Executive director, vice president, City Year Columbus
About: Booker has been with City Year since 2014 where she leads efforts to partner with public schools in high-need communities to help students stay on track to graduate and get ready for college and career success. She has a B.S. in marketing from Franklin University and a master’s of education degree from Mount Vernon Nazarene University. She lives in Reynoldsburg and is married, a mother of one and has a 5-pound poodle named Skittles.
If we want to close the socio-economic gaps in our community, we have to address the educational inequities that persist throughout our community.
Outside of work: Booker serves on the board of directors of the Human Service Chamber and Momentum Columbus, is on the Columbus Metropolitan Club’s program committee, is a charter member of the National Coalition of 100 Black Women, is a member of the Delta Signa Theta Columbus Alumnae chapter and is a member of the Links Incorporated Columbus Chapter.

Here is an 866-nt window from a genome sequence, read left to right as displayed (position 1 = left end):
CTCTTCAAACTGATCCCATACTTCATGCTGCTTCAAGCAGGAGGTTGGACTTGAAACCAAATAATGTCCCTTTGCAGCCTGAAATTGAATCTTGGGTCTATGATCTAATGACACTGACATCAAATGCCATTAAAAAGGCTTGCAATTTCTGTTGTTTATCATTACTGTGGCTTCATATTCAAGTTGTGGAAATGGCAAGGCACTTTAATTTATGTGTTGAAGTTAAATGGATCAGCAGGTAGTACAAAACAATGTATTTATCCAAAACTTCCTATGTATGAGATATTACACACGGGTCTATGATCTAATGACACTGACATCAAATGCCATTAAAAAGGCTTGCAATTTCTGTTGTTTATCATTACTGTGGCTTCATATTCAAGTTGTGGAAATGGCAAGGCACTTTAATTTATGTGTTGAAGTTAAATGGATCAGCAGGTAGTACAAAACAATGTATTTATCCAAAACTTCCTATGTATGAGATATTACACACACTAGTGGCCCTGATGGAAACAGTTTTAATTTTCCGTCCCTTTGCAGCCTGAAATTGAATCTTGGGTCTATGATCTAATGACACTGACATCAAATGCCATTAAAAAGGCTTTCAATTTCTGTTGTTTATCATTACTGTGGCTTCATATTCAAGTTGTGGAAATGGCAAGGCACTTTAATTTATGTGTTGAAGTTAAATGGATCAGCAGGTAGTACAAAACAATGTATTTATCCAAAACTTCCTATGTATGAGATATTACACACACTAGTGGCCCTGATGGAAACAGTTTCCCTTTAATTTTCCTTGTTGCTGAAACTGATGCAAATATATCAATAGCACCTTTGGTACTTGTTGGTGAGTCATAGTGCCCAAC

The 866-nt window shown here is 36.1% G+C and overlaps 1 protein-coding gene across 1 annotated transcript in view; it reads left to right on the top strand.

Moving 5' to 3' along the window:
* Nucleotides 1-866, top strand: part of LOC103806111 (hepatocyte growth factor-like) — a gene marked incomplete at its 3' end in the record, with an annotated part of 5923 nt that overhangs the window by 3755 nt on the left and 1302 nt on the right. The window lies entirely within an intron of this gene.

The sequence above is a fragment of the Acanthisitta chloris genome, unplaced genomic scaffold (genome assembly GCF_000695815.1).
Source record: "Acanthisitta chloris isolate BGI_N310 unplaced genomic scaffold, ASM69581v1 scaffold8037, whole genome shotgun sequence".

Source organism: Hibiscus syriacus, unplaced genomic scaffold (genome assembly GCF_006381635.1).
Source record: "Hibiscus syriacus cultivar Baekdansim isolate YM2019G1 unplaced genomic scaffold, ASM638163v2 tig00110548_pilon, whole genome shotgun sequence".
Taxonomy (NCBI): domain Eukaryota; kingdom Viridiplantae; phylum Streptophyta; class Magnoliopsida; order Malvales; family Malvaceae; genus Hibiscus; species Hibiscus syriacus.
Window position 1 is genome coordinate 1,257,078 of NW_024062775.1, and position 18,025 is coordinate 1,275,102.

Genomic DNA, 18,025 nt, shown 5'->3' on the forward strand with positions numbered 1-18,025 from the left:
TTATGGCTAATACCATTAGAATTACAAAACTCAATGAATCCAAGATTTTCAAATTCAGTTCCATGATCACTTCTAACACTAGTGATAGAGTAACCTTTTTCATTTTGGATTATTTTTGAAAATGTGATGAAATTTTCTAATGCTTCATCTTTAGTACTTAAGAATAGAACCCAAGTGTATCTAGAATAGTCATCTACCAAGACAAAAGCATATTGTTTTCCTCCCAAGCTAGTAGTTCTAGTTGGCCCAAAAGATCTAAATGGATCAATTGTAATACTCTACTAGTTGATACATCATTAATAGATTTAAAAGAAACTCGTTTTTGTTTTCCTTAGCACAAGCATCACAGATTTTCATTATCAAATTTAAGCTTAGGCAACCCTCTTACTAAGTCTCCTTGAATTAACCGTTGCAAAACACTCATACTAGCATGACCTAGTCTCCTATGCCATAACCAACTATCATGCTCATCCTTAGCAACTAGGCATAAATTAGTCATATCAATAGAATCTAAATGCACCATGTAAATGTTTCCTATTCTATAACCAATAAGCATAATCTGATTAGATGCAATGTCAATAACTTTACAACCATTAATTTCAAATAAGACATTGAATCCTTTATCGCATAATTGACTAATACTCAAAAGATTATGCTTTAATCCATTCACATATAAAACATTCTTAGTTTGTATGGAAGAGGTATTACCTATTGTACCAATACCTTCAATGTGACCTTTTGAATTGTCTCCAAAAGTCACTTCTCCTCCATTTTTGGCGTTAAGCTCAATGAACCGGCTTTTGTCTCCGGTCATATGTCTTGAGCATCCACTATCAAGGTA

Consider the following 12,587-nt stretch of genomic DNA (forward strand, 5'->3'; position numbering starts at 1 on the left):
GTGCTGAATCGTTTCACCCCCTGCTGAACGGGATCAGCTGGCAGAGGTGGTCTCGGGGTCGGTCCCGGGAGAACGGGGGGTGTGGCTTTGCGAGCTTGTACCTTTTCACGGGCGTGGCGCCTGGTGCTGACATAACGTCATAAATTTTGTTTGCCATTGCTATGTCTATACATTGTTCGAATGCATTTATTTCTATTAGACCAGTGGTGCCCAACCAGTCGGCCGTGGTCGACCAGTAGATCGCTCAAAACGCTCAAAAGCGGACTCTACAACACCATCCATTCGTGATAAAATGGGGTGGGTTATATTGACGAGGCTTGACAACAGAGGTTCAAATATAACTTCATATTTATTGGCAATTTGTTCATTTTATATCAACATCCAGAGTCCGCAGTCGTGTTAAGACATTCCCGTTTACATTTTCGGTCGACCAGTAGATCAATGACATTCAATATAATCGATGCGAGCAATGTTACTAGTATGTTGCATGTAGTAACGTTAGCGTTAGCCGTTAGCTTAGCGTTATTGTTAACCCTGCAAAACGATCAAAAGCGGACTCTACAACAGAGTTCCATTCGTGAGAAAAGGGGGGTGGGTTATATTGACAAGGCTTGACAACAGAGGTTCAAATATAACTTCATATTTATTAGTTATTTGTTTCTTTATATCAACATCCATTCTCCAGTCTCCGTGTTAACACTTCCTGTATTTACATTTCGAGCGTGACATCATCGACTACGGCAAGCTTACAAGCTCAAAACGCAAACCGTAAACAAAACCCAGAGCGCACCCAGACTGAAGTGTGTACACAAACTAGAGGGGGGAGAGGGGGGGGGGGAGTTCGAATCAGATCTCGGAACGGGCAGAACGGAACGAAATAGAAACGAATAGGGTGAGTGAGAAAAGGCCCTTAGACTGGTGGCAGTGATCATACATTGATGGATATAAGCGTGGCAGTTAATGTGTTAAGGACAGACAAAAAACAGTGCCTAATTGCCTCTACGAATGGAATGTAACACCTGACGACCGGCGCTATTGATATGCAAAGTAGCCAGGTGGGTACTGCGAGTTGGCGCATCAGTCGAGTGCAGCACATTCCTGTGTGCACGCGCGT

What does Columbus need to thrive? As we look forward to a post-Covid-19 future we know that we cannot rebuild our community and exclude the education sector from these important conversations. The pandemic not only exposed but exacerbated the disparities that exists throughout Central Ohio. The digital divide our students faced was made greater during the school closures, but it represents a microcosm of the challenge facing our otherwise thriving city. Access to reliable internet should be as accessible as turning on a light switch.
Booker’s idea: We know that virtual learning in some form is here to stay. What if for the next three years we partnered with Columbus City Schools, the Columbus Foundation and community philanthropists to raise investments to secure laptops for district students and worked with our local governments to expand internet access in our city? Students entering the sixth grade today would be in the ninth grade—a critical transition year for academic achievement.